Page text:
August 1, 2014
The Iranians must be enjoying the show here in the U.S.
Just as the U.S. and world powers are to begin highly sensitive nuclear talks with Iran, President Barack Obama is trying to beat back a revolt in Congress, with a growing number of senators, including some Democrats, going toe-to-toe with the president and his supporters over a bill that threatens new sanctions for Iran. Illinois’ Mark Kirk is one of the senators leading the charge.
Not helpful. Not helpful at all.
Obama is adamantly opposed to the legislation, saying any bill that threatens additional sanctions at this critical moment could undercut these unprecedented negotiations with Iran.
He’s right. To suggest, as the bill’s sponsors have, that their bill somehow endorses and advances Obama’s efforts is absurd. If that were the case, Obama would not be threatening to veto it.
On Sunday, a six-month interim agreement to begin Jan. 20 was signed that temporarily freezes Iran’s nuclear program in exchange for limited relief from sanctions. This is a starting point for broader negotiations aimed at permanently curbing Iran’s nuclear program. The Iranians have made it clear they will walk away from negotiations if the U.S. imposes any new sanctions during the negotiations.
The crush of sanctions is what brought the Iranians to the table. The Iranians don’t need legislation that promises new sanctions if talks fail to remind them what they already know: Legislation or not, the U.S. will ratchet up sanctions if this rare attempt at diplomacy fails. Of that, there is little doubt.
Even worse, the bill tries to meddle directly in the negotiations by setting unreachable conditions for a final deal. Like it or not, Iran has made clear that it must retain the right to enrich uranium for energy production. But if the bill passes as is, the goal is the dismantling of Iran’s “illicit nuclear infrastructure, including enrichment and reprocessing capabilities and facilities.”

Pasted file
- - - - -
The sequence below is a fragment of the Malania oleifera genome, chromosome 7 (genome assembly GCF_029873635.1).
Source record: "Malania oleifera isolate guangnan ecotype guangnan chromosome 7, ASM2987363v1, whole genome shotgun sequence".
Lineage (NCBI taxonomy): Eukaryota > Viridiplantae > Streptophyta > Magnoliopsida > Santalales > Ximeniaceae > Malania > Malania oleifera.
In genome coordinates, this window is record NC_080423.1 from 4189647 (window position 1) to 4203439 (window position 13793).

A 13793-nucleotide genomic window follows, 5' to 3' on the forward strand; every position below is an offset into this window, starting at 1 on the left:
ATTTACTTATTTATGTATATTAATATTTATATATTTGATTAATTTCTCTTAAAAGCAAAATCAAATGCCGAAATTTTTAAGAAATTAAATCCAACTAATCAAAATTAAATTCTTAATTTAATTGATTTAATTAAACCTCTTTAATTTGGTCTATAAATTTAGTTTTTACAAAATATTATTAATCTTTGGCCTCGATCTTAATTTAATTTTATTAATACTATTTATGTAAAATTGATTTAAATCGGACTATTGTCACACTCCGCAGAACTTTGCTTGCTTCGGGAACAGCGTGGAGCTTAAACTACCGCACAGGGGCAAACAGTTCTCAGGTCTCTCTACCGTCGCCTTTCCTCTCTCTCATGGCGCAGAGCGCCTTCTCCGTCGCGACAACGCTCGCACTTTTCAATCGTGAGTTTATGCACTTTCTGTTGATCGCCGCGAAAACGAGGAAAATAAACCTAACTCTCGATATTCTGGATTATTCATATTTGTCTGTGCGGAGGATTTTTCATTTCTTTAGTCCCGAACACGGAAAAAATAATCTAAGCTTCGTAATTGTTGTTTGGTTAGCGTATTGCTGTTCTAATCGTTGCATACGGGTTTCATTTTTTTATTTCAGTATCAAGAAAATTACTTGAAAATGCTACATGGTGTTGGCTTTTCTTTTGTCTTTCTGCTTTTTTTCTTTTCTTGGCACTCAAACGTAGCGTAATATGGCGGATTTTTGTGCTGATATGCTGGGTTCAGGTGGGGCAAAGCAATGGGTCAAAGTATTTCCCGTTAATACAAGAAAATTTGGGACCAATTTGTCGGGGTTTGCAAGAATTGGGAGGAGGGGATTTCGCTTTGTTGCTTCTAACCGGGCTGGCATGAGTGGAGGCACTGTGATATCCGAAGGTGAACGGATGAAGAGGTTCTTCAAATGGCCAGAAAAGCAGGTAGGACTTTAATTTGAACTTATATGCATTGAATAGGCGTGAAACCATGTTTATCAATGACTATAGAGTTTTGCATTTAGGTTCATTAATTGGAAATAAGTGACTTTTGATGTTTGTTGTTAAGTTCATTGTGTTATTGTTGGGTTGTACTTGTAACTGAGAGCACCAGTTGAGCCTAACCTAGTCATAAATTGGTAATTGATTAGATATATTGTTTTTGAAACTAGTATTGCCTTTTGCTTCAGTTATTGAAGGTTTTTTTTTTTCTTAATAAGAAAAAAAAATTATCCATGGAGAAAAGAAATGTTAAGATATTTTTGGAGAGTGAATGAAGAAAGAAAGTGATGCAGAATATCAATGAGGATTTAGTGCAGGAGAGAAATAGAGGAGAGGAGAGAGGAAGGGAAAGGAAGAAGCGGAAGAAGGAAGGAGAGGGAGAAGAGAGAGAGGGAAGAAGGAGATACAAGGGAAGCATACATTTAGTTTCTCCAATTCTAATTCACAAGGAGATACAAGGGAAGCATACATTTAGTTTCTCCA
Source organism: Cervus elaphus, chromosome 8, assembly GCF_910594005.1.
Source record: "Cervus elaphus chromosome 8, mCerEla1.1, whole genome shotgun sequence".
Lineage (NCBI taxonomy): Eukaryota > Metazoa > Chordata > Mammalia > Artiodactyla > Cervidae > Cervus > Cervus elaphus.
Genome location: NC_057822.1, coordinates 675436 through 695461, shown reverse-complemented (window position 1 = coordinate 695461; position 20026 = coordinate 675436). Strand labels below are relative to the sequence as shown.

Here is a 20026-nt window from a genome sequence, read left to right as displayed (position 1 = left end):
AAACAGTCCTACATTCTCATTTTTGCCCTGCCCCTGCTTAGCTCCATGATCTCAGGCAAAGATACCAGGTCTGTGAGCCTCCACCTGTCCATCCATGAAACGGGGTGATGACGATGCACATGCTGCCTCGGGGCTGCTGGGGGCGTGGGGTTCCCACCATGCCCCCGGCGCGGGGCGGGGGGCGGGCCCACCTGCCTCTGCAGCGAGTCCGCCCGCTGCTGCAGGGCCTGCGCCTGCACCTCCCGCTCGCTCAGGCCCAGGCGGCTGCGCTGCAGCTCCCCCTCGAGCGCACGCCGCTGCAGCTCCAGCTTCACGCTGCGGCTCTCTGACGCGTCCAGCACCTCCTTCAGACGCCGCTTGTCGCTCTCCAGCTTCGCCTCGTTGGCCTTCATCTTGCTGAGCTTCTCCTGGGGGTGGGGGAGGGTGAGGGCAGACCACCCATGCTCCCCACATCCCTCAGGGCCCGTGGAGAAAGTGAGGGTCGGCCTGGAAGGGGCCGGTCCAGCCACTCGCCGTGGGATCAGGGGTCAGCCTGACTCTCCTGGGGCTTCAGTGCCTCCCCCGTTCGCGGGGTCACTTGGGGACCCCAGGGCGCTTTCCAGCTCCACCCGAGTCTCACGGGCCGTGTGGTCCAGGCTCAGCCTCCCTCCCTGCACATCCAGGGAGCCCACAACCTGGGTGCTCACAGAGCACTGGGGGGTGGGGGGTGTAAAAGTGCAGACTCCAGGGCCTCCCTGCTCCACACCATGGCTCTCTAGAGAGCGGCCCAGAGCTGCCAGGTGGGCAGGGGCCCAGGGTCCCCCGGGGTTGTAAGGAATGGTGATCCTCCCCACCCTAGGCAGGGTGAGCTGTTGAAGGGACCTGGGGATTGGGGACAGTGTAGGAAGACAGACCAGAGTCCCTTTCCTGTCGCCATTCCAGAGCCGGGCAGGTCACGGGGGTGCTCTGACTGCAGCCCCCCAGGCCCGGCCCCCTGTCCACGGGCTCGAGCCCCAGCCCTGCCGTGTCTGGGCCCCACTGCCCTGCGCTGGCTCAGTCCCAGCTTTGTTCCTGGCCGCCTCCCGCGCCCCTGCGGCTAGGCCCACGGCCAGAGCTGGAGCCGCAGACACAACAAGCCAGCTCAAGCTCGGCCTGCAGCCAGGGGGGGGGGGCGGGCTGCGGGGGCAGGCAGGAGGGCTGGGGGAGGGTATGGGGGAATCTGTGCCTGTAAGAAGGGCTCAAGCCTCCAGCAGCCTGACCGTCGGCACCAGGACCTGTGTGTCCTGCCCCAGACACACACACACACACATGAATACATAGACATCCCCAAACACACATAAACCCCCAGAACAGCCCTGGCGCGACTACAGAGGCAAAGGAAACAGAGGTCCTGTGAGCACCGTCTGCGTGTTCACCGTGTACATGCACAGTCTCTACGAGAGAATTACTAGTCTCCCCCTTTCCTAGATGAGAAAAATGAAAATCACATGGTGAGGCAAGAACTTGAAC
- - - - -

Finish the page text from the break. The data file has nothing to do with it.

Kirk’s office argues this doesn’t necessarily mean an end of all enrichment, that Obama will make that call. But that is the goal in the preamble of the bill and has been the clear intent of the bill’s proponents.
The bill also says that sanctions would be re-imposed during the six-month period if Iran launched a long-range missile or directly or indirectly supported terrorist activity against the U.S. or any U.S. citizens. Iran’s ongoing affiliation with terrorist group Hezbollah, of course, is well known.
Kirk’s office says they’ve bent over backward to meet the administration’s concerns and points out that this is a bipartisan bill, with at least 16 Democrats on board who aren’t interested in hurting the president. We don’t doubt they’ve made accommodations and have tried to be reasonable.
But that misses the point.
No matter the final product, any bill that threatens to clamp down further on Iran dramatically decreases the odds of reaching a deal with Iran.
And not just any deal, but a good deal.
It’s worth repeating that the interim agreement with Iran and the world powers is groundbreaking and unthinkable a year ago.
Now is the time to clear the field and let the diplomats do their work.